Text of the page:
Combat Stress survey about stigma

Discussion in 'The Intelligence Cell' started by Combat Stress, Oct 20, 2011.

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  1. Hi everyone,

    A lot of people on here know about Combat Stress and we’ve been lucky enough to have teams of AARSE runners at events like the British London 10k. We really appreciate your goodwill and wanted to ask for your thoughts about the stigma around Service-related mental ill health.

    Veterans that come to Combat Stress contact us, on average, 13 years after leaving the Forces. We want people to seek help sooner, so we’re looking into the stigma around psychological injuries and have put together a survey to get a better understanding of a soldier’s/Veteran’s/spouse’s experience.

    If you have 5 minutes, and would like to share your thoughts please complete our survey at - and please share this link with friends and colleagues.

    Although the survey is being hosted by Survey Monkey, it is a genuine Combat Stress effort and is anonymous. We will report some of the findings, statistics etc but your comments/input will not be attributed to you.

    Combat Stress Comms team
  2. Definately for a goiod cause.

    Will be good to get some feeedback... eh lads / lasses?
  3. Survey done.

  4. Survey done.
  5. Definition of stigma: The mother of a formerly anonymous racing driver.

    • Like Like x 1
  6. done thank you
  7. Done
  8. Submitted purely for interested parties:

    ADF survey reveals soldiers' anguish - ABC News (Australian Broadcasting Corporation)

    [QUOTEAn Australian Defence Force (ADF) survey of about half of its 50,000 personnel who were serving last year shows a concerning rate of suicidal behaviour and post-traumatic stress disorder [PTSD].
    For the first time, the ADF has taken a close look at the mental health of serving personnel, with the results set to be released today.
    The survey shows most of those surveyed have experienced an anxiety, mood or alcohol disorder at some stage in their lifetime - a figure significantly higher than in the Australian community as a whole.
    The survey also shows the rate of suicidal behaviour is more than double that of the general community.
    On his tour of Iraq, Ben Millman experienced traumatic bombings and shootings. The only psychological help he was offered was from an Army chaplain, and he was medically discharged in 2007.
    "In those early years, I wished that I had a physical impairment because then people could have seen, people could have understood, but it was ... no-one can see your injury, no-one can see your pain," he said.
    The ADF study says there is still no strong evidence that multiple deployments lead to mental illness, although it says symptoms accumulate with each deployment, meaning the greatest risk factor is the exposure to combat or trauma.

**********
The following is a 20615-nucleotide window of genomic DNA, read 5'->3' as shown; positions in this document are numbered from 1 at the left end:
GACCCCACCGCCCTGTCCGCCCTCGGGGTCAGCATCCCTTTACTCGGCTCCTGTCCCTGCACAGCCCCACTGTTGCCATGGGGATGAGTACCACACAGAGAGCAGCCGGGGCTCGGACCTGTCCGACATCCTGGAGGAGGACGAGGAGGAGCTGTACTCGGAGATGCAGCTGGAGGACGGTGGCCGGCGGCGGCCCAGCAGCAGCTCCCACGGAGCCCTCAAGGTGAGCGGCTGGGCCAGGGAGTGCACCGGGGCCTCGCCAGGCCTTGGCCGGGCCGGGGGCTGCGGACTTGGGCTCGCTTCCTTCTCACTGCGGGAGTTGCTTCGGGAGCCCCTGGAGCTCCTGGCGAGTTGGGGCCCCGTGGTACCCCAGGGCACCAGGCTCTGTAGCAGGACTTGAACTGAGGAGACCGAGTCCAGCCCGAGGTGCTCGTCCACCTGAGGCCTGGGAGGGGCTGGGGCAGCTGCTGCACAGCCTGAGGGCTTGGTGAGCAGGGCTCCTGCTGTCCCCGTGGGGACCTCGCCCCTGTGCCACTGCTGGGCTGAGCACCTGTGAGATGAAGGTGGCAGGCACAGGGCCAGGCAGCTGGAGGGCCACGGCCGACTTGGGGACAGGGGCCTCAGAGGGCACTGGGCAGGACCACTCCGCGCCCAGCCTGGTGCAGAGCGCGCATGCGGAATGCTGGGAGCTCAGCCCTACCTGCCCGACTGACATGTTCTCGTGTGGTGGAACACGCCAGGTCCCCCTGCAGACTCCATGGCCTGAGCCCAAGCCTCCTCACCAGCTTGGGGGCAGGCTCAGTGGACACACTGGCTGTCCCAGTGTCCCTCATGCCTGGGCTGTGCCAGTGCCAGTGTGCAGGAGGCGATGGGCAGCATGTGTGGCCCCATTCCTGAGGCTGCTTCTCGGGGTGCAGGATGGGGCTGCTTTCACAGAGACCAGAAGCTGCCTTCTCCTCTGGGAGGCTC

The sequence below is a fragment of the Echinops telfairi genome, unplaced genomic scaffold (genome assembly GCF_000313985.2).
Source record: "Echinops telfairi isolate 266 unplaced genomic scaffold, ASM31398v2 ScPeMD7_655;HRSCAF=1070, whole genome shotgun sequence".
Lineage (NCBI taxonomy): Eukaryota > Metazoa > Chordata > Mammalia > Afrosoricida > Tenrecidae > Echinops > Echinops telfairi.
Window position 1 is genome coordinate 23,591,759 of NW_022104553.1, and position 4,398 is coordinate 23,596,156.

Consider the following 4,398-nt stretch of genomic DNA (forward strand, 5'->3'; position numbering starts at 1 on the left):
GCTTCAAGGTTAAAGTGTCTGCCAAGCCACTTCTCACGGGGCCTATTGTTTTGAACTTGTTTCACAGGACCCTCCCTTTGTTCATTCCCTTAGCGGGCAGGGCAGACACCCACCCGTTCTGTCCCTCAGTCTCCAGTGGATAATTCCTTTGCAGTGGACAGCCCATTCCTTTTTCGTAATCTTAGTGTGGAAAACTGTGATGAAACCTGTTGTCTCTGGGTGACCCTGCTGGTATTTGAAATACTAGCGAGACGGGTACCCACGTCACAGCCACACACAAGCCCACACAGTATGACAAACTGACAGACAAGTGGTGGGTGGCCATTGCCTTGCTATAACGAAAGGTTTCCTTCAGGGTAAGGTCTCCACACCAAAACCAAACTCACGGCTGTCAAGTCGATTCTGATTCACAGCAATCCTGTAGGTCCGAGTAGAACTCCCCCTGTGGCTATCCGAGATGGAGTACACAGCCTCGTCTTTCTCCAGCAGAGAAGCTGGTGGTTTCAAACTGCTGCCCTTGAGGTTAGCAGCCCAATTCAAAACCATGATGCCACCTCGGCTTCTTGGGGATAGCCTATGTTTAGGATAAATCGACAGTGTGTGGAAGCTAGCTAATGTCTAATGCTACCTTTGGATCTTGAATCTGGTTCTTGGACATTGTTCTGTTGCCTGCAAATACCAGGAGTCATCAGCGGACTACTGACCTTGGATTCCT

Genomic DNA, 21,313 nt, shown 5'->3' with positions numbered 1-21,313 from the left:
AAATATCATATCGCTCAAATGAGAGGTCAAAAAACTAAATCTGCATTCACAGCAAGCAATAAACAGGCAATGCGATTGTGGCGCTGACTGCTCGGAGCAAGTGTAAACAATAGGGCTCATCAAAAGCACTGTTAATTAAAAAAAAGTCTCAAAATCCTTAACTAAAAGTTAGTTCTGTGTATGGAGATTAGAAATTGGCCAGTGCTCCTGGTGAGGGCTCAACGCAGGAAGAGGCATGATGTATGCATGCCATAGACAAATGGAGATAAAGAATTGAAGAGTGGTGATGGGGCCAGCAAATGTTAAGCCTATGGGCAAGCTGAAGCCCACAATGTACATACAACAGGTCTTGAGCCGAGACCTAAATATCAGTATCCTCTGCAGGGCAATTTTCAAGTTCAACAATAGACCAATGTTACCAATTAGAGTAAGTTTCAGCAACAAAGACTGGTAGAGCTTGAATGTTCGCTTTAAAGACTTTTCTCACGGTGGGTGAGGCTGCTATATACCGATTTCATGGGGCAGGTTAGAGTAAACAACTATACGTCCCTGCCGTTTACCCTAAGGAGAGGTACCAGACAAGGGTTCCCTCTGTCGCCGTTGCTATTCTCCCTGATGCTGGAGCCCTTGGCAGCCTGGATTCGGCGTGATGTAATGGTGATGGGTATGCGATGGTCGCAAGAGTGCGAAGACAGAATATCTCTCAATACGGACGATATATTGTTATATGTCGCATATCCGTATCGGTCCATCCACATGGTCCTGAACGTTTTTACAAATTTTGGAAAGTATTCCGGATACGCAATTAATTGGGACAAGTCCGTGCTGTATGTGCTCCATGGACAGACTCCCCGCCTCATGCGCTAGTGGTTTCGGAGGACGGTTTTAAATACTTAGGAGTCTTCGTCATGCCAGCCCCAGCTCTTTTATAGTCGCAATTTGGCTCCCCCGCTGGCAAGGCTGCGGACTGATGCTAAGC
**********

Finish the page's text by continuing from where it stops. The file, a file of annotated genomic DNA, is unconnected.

Vietnam veteran Moose Dunlop, who now runs treks for veterans who are mentally ill or traumatised, says the findings are no revelation.

    "What they're saying there in lots and lots of words is that the more big bangs, bullets pass you by, you see your friends injured, the higher the chances of your becoming damaged in some way," he said.
    "That's pretty obvious, isn't it? That's a motherhood statement.
    "When they come back and they are identified with [PTSD], although the military says that they will retain them, they often don't and they are discharged and become a problem for the community."
    The report highlights stigma as a major risk to the ADF and says there is a clear need for targeted programs to respond to post-traumatic stress and depression.
    [h=2]Mental illness stigma[/h]Mr Millman agrees stigma is the big problem. He says any measures to address metal illness in the Defence Force must target the right people.
    "It's the people in the middle that are in the position to be able to help yet neglect the soldiers under the most.
    "I think more sort of sub-unit commanders need to have more training. They're the ones that see these soldiers daily, the generals don't see them daily, the colonels, brigadiers, they don't see them daily."
    Mr Millman says the landmark mental health study should be a wakeup call for the military.
    He says young men's lives are at stake.
    "I hope that no-one's case, no-one's problem has to be handled the way mine was.
    In a written statement, Minister for Defence Personnel Warren Snowdon says the study has shaped a new strategy to manage the mental fitness of Defence Force personnel. It will be launched in Melbourne today.

  9. the stigma was created by the mod to save money on useless projects and everything else they line their dirty pockets with!
  10. Brotherton Lad

    Brotherton Lad LE Reviewer


    I was did a 6 month attachment in the MOD working to SO1 Stigma Creation. Nasty piece of work he was.

    The TA had a SO2 (Res) Stigma(ta), but that got axed in Options for Change

    The Regular post was later privatised and sold to a lizard from the David Icke stable.